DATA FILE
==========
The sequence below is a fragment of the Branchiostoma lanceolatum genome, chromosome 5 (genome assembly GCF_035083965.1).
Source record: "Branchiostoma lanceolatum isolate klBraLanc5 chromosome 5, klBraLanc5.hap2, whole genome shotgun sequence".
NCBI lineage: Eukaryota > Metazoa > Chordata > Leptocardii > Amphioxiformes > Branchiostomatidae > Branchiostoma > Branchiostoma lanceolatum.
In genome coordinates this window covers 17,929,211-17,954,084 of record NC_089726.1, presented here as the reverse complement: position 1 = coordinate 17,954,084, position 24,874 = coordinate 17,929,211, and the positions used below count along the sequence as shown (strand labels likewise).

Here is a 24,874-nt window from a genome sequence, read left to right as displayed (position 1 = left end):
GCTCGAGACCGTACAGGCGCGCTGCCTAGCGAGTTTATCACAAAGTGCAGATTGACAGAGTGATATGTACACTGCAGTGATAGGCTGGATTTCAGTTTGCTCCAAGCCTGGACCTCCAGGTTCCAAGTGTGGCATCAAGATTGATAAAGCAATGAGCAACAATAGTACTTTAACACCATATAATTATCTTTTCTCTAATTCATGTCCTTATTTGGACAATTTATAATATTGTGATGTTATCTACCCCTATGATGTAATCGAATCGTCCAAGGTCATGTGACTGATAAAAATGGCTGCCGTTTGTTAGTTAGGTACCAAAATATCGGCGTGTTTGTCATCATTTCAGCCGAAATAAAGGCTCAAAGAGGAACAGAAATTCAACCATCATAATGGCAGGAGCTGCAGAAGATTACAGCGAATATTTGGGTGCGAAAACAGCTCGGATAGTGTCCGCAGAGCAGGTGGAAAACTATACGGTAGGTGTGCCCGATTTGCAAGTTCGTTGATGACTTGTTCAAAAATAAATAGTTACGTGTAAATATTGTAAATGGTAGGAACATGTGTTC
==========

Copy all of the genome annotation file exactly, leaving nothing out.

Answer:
The sequence below is a fragment of the Branchiostoma lanceolatum genome, chromosome 5 (genome assembly GCF_035083965.1).
Source record: "Branchiostoma lanceolatum isolate klBraLanc5 chromosome 5, klBraLanc5.hap2, whole genome shotgun sequence".
NCBI lineage: Eukaryota > Metazoa > Chordata > Leptocardii > Amphioxiformes > Branchiostomatidae > Branchiostoma > Branchiostoma lanceolatum.
In genome coordinates this window covers 17,929,211-17,954,084 of record NC_089726.1, presented here as the reverse complement: position 1 = coordinate 17,954,084, position 24,874 = coordinate 17,929,211, and the positions used below count along the sequence as shown (strand labels likewise).

Here is a 24,874-nt window from a genome sequence, read left to right as displayed (position 1 = left end):
GCTCGAGACCGTACAGGCGCGCTGCCTAGCGAGTTTATCACAAAGTGCAGATTGACAGAGTGATATGTACACTGCAGTGATAGGCTGGATTTCAGTTTGCTCCAAGCCTGGACCTCCAGGTTCCAAGTGTGGCATCAAGATTGATAAAGCAATGAGCAACAATAGTACTTTAACACCATATAATTATCTTTTCTCTAATTCATGTCCTTATTTGGACAATTTATAATATTGTGATGTTATCTACCCCTATGATGTAATCGAATCGTCCAAGGTCATGTGACTGATAAAAATGGCTGCCGTTTGTTAGTTAGGTACCAAAATATCGGCGTGTTTGTCATCATTTCAGCCGAAATAAAGGCTCAAAGAGGAACAGAAATTCAACCATCATAATGGCAGGAGCTGCAGAAGATTACAGCGAATATTTGGGTGCGAAAACAGCTCGGATAGTGTCCGCAGAGCAGGTGGAAAACTATACGGTAGGTGTGCCCGATTTGCAAGTTCGTTGATGACTTGTTCAAAAATAAATAGTTACGTGTAAATATTGTAAATGGTAGGAACATGTGTTC